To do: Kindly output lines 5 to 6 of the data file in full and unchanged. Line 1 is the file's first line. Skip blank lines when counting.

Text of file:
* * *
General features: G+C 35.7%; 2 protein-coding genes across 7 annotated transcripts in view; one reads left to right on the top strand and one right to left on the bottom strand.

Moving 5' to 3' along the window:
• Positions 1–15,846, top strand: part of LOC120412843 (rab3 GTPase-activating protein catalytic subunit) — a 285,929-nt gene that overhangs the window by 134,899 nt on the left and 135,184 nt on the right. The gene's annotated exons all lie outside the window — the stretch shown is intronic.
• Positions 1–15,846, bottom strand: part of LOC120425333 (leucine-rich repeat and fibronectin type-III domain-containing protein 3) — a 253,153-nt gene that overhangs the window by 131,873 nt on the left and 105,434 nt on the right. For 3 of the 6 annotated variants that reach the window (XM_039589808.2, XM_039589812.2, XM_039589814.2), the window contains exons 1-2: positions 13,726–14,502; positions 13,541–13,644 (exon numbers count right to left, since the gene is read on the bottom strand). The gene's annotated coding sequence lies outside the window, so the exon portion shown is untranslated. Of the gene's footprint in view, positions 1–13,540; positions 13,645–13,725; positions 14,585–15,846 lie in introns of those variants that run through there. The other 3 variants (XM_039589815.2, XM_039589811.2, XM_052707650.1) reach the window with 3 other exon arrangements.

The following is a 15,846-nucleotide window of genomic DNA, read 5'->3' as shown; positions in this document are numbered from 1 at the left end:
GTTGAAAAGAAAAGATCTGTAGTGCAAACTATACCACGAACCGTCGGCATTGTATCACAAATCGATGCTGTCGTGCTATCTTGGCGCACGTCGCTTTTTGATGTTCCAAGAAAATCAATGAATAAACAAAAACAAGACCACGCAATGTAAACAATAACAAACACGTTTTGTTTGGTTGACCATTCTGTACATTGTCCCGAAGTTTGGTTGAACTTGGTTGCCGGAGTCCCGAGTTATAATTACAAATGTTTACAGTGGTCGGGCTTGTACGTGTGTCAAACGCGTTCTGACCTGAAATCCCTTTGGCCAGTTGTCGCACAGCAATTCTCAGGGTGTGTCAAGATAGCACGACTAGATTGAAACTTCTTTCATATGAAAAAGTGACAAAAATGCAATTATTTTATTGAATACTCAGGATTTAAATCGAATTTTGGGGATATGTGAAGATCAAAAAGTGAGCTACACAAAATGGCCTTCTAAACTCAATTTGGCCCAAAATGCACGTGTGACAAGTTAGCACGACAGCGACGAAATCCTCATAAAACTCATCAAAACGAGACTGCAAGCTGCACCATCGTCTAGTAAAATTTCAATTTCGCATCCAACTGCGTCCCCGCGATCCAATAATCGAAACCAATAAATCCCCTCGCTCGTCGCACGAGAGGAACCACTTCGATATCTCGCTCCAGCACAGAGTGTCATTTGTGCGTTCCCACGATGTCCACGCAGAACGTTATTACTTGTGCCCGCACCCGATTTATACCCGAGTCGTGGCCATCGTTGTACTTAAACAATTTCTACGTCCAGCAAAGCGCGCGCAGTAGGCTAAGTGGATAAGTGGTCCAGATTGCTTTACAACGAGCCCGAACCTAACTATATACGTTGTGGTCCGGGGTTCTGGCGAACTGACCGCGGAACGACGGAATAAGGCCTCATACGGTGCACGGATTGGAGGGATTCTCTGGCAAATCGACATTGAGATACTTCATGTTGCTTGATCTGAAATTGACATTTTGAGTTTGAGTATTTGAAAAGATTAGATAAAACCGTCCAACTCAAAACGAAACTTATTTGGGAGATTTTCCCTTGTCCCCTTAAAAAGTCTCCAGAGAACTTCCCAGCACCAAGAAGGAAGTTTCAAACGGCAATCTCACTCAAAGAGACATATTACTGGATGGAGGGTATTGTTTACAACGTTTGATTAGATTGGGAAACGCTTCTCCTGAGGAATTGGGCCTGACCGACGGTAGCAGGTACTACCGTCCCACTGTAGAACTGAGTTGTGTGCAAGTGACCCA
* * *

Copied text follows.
The following is a 15,846-nucleotide window of genomic DNA, read 5'->3' as shown; positions in this document are numbered from 1 at the left end:
GTTGAAAAGAAAAGATCTGTAGTGCAAACTATACCACGAACCGTCGGCATTGTATCACAAATCGATGCTGTCGTGCTATCTTGGCGCACGTCGCTTTTTGATGTTCCAAGAAAATCAATGAATAAACAAAAACAAGACCACGCAATGTAAACAATAACAAACACGTTTTGTTTGGTTGACCATTCTGTACATTGTCCCGAAGTTTGGTTGAACTTGGTTGCCGGAGTCCCGAGTTATAATTACAAATGTTTACAGTGGTCGGGCTTGTACGTGTGTCAAACGCGTTCTGACCTGAAATCCCTTTGGCCAGTTGTCGCACAGCAATTCTCAGGGTGTGTCAAGATAGCACGACTAGATTGAAACTTCTTTCATATGAAAAAGTGACAAAAATGCAATTATTTTATTGAATACTCAGGATTTAAATCGAATTTTGGGGATATGTGAAGATCAAAAAGTGAGCTACACAAAATGGCCTTCTAAACTCAATTTGGCCCAAAATGCACGTGTGACAAGTTAGCACGACAGCGACGAAATCCTCATAAAACTCATCAAAACGAGACTGCAAGCTGCACCATCGTCTAGTAAAATTTCAATTTCGCATCCAACTGCGTCCCCGCGATCCAATAATCGAAACCAATAAATCCCCTCGCTCGTCGCACGAGAGGAACCACTTCGATATCTCGCTCCAGCACAGAGTGTCATTTGTGCGTTCCCACGATGTCCACGCAGAACGTTATTACTTGTGCCCGCACCCGATTTATACCCGAGTCGTGGCCATCGTTGTACTTAAACAATTTCTACGTCCAGCAAAGCGCGCGCAGTAGGCTAAGTGGATAAGTGGTCCAGATTGCTTTACAACGAGCCCGAACCTAACTATATACGTTGTGGTCCGGGGTTCTGGCGAACTGACCGCGGAACGACGGAATAAGGCCTCATACGGTGCACGGATTGGAGGGATTCTCTGGCAAATCGACATTGAGATACTTCATGTTGCTTGATCTGAAATTGACATTTTGAGTTTGAGTATTTGAAAAGATTAGATAAAACCGTCCAACTCAAAACGAAACTTATTTGGGAGATTTTCCCTTGTCCCCTTAAAAAGTCTCCAGAGAACTTCCCAGCACCAAGAAGGAAGTTTCAAACGGCAATCTCACTCAAAGAGACATATTACTGGATGGAGGGTATTGTTTACAACGTTTGATTAGATTGGGAAACGCTTCTCCTGAGGAATTGGGCCTGACCGACGGTAGCAGGTACTACCGTCCCACTGTAGAACTGAGTTGTGTGCAAGTGACCCA